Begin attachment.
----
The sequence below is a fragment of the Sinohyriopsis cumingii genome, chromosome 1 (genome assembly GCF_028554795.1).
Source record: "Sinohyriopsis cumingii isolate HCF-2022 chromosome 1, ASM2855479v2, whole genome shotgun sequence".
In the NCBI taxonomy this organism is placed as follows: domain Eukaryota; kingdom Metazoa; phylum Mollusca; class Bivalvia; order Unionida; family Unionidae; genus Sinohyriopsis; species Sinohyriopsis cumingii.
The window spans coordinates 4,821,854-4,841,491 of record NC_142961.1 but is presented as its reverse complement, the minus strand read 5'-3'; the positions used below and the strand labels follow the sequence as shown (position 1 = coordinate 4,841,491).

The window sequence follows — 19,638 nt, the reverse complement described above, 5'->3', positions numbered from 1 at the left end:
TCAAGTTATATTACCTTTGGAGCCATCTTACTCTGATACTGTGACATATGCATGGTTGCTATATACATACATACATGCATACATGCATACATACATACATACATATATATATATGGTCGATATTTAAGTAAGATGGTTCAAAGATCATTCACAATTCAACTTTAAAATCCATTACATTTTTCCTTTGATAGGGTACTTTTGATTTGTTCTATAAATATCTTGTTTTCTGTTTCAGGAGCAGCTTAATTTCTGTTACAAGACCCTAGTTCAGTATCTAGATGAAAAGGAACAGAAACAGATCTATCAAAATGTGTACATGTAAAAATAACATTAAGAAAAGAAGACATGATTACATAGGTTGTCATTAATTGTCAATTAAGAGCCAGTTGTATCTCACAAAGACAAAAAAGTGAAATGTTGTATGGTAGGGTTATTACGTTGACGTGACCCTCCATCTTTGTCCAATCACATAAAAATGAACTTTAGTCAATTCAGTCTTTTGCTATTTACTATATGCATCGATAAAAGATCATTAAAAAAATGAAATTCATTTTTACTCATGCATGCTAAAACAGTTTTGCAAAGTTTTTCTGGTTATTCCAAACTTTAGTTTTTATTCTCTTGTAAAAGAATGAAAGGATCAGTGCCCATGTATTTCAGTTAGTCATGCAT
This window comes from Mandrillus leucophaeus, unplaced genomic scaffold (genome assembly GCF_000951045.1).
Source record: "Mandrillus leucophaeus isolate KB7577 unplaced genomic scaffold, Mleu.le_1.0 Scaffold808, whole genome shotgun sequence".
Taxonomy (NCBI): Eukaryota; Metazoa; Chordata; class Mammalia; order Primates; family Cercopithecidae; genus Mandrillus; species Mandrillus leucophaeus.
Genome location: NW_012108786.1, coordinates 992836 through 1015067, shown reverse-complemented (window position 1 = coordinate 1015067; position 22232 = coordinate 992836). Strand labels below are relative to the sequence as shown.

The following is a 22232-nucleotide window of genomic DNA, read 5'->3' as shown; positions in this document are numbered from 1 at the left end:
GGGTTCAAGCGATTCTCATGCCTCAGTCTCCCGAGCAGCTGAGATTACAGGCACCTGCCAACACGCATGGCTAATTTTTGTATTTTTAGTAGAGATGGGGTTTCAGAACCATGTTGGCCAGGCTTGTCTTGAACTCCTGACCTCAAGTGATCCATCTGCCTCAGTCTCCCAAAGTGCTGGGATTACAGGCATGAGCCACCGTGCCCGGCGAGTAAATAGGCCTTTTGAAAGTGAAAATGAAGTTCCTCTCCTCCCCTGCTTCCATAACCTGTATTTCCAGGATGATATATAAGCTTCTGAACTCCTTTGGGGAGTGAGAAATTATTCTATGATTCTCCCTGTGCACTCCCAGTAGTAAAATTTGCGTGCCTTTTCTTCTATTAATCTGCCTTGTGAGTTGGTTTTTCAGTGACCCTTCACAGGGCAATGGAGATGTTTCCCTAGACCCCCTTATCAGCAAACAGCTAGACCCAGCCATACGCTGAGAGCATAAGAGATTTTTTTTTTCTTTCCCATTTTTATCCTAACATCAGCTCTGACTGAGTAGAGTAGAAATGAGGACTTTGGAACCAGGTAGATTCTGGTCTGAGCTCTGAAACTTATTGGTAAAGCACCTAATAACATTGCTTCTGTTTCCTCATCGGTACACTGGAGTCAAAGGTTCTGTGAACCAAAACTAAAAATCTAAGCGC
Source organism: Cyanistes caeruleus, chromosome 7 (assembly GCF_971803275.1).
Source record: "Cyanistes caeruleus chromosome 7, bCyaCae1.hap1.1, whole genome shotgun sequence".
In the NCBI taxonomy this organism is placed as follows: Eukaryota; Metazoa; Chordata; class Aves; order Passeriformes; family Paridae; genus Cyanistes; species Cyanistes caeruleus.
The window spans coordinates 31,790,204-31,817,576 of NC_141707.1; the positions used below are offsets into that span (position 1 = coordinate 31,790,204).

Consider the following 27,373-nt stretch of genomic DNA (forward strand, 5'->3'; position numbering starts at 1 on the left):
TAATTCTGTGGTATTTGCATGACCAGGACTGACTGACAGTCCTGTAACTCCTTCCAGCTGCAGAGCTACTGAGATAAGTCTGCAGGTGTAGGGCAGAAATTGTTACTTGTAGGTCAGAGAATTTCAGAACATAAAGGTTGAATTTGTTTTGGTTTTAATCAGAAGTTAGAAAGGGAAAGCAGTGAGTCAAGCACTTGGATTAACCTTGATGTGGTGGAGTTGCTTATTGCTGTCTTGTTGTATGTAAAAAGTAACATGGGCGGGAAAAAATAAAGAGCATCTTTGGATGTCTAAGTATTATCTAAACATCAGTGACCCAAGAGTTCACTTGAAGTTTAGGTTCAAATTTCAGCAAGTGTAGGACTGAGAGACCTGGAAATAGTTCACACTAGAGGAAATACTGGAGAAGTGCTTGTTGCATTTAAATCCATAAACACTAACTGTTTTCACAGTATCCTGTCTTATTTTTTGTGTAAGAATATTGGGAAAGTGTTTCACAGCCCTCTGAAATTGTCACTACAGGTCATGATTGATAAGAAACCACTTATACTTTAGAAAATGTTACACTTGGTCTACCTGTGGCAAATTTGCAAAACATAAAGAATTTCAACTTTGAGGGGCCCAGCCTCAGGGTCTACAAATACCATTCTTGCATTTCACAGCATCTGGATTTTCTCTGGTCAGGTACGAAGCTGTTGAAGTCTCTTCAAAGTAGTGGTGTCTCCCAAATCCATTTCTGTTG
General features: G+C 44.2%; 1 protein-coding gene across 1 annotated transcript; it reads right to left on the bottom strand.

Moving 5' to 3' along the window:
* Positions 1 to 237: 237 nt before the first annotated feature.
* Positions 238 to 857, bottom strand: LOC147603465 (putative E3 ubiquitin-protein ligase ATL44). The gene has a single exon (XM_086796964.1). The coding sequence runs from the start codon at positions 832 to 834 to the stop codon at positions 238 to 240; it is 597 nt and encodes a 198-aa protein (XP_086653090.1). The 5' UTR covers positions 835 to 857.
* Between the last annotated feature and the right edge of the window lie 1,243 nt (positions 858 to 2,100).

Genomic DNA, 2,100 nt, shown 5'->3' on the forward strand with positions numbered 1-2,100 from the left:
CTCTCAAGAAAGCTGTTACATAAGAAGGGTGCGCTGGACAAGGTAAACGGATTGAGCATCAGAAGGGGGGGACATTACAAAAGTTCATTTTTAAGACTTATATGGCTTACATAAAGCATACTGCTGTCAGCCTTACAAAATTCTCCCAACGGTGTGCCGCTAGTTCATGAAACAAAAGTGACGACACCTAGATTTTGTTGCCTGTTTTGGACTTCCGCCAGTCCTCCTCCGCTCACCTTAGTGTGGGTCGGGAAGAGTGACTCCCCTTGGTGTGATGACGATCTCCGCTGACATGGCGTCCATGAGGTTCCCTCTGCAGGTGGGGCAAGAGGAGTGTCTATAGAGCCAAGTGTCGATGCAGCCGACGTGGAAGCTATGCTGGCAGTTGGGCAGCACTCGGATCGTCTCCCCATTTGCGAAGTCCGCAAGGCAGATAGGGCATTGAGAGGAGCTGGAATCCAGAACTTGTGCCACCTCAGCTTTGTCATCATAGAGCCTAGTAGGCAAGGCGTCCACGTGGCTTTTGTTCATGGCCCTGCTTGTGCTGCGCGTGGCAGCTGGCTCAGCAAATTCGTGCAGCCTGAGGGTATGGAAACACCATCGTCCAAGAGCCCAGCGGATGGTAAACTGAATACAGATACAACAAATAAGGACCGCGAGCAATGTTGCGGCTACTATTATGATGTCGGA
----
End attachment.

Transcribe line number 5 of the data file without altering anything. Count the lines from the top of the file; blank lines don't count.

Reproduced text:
The window sequence follows — 19,638 nt, the reverse complement described above, 5'->3', positions numbered from 1 at the left end: